They provided their criteria, which you faithfully reproduced. “Performance, interior features, interior comfort, combined with reliability and safety”. What’s wrong with just going by that?

You latter added the EPA size classes. They assign the ELR a “compact”, too, while other coupes with seats in back, like the Porsche 911, are two seaters? I don’t see how anybody, government or otherwise, has a monopoly on how to classify cars.

Not everything has to use the EPA classifications. They don’t seem to have any meaning when I rent a car. Other publications come up with categories and awards that don’t follow the same classifications by coming up with their own categories with terms such as sports, performance, luxury or green. This is nothing new so lets not pretend like we’re living under a rock.

We don’t believe in inventing our own category just so a vehicle can fit in somewhere where its advantageous. Categories are defined by the EPA The same body who gives range and mpge ratings. Or are you saying we should make up those ratings too

EPA figures don’t always match figures from METI but that doesn’t mean the METI figures are made up. If the U.S. News article cited the EPA as their source to determine the categories, but then didn’t go by it, that’s a problem. They didn’t. Read more into their categories and you’ll see their logic behind what ties those cars together is the price range. Is this a flawless way to categorize? I’d say no. Are these the exact groups of cars I would choose? I’d say probably not. However, I think strictly going by EPA size class to compare cars is way worse. When you say, “Upscale midsize is certainly not a “real” category. It simply doesn’t exist.” I would clarify that it does not correspond to the EPA categories. Big deal — Since when have publications been restricted to comparing cars strictly by the EPA’s categories? The EPA size classifications are interesting. If we strictly went by it we would have the BMW M6, Aston Martin Rapide and Chevy Spark in competition with each other when none of them belong in the same category. There are bigger flaws with that than U.S. New’s upscale midsize category. Show me a… Read more »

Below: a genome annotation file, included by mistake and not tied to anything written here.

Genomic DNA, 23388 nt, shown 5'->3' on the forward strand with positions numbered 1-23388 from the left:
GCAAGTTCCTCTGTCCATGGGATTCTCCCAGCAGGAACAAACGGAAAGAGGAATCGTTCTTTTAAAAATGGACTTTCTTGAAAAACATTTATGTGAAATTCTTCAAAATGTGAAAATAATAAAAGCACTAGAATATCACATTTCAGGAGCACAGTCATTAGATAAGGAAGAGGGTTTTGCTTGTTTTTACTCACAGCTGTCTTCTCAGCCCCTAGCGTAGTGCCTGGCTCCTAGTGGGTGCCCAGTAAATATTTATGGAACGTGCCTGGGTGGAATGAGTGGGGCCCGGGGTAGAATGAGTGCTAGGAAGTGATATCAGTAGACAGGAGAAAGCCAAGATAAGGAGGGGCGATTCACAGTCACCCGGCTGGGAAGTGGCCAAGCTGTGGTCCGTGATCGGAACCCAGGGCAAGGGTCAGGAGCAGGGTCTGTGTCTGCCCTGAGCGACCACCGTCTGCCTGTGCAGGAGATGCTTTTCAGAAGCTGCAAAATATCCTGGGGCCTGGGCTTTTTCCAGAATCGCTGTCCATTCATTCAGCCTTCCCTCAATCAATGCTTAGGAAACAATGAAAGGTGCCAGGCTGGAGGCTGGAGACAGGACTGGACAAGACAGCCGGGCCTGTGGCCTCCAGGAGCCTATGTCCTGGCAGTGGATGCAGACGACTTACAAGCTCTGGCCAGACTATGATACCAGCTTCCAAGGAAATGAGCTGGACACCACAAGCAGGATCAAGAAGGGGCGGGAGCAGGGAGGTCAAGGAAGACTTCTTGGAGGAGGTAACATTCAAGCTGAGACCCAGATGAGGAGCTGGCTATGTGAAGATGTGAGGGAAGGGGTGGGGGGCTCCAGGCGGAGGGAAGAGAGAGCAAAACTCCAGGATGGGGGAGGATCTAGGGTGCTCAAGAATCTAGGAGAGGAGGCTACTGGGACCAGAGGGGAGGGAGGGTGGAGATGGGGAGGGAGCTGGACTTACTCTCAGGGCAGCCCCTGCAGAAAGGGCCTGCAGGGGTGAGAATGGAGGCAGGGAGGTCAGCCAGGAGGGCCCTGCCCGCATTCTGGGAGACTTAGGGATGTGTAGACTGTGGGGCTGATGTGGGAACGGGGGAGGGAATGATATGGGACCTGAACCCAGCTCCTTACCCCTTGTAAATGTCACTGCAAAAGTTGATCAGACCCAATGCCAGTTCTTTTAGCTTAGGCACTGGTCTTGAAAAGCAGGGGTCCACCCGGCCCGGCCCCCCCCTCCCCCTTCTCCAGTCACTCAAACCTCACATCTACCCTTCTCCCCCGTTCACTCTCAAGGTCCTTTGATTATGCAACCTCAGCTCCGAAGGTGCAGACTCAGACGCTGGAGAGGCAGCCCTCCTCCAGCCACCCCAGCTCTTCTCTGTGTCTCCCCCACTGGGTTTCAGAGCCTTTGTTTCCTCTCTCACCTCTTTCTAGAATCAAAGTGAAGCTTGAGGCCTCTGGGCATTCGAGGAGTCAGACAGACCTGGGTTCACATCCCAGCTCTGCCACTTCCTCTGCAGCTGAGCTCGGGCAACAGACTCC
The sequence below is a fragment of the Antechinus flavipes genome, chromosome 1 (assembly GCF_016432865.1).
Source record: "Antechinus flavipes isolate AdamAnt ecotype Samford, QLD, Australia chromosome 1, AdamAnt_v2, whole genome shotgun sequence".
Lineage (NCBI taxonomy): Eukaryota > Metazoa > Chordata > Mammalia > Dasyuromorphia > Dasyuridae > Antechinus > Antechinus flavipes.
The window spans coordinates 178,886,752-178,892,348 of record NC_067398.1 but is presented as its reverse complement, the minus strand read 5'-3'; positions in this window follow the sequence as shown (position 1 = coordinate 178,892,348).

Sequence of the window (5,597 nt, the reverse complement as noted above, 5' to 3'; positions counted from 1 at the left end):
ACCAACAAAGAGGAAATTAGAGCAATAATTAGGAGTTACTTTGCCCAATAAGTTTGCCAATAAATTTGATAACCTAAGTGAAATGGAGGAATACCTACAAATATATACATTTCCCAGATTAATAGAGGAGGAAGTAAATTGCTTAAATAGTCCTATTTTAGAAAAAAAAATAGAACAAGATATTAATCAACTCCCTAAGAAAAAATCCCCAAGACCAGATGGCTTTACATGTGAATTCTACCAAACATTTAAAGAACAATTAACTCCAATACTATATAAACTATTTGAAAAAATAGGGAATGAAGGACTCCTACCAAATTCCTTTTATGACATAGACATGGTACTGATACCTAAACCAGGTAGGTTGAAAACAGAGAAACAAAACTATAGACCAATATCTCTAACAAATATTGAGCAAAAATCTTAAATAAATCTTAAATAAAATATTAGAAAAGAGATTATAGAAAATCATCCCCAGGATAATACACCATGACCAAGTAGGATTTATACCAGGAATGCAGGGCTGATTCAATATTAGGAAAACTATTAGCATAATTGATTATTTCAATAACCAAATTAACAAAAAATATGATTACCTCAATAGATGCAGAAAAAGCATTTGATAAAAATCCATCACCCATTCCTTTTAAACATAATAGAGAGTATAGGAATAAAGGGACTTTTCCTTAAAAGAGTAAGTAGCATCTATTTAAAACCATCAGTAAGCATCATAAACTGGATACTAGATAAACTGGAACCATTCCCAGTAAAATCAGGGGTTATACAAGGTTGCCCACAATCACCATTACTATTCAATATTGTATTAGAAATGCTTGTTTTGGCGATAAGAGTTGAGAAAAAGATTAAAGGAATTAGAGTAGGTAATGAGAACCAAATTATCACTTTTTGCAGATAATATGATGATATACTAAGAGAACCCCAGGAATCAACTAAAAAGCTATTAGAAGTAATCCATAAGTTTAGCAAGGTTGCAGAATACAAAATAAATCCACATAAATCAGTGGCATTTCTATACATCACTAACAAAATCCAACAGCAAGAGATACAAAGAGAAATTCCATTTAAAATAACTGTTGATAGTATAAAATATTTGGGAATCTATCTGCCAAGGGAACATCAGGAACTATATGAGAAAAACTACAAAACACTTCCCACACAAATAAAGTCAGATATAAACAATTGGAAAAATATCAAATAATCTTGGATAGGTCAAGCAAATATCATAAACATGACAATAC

The EPA considers the Volt a compact. Enough said.

I bought a Focus Electric because I was put off by the Volt interior. Too much hard plastic. The Focus Electric has an excellent interior. Or, as Car & Driver states in its March 2014 EV comparo, “The Tesla Model S for the rest of us….”

I don’t know about that, it should be, “The Tesla Model S for those that don’t need the range or interior space”

…and can’t afford a $70K+ EV. That is the one key point the Car & Driver is making when they write, “…for the rest of us….”

I have an FFE too, as well as a Volt. Part of my trade space when I got the Volt last month was to get rid of the FFE, an ICE (Mercedes C230), and a pickup truck (Dodge Ram Quad Cab), in favor of a Model S.

I chose to just add the Volt to the fleet because the range, interior space, and cargo capacity of the Model S are inadequate for my needs. For me, it’s better to have three tools that are right for their specific job rather than one tool that does a mediocre job at all three.

I have seen the interior of FFE, I would hardly call that better than the Volt.

Not to mention that Volt’s EV performance is definetly better than the FFE.

Some people don’t like the shiny center console, but that is a personal taste issue. The technology and infotainment system is definetly cool.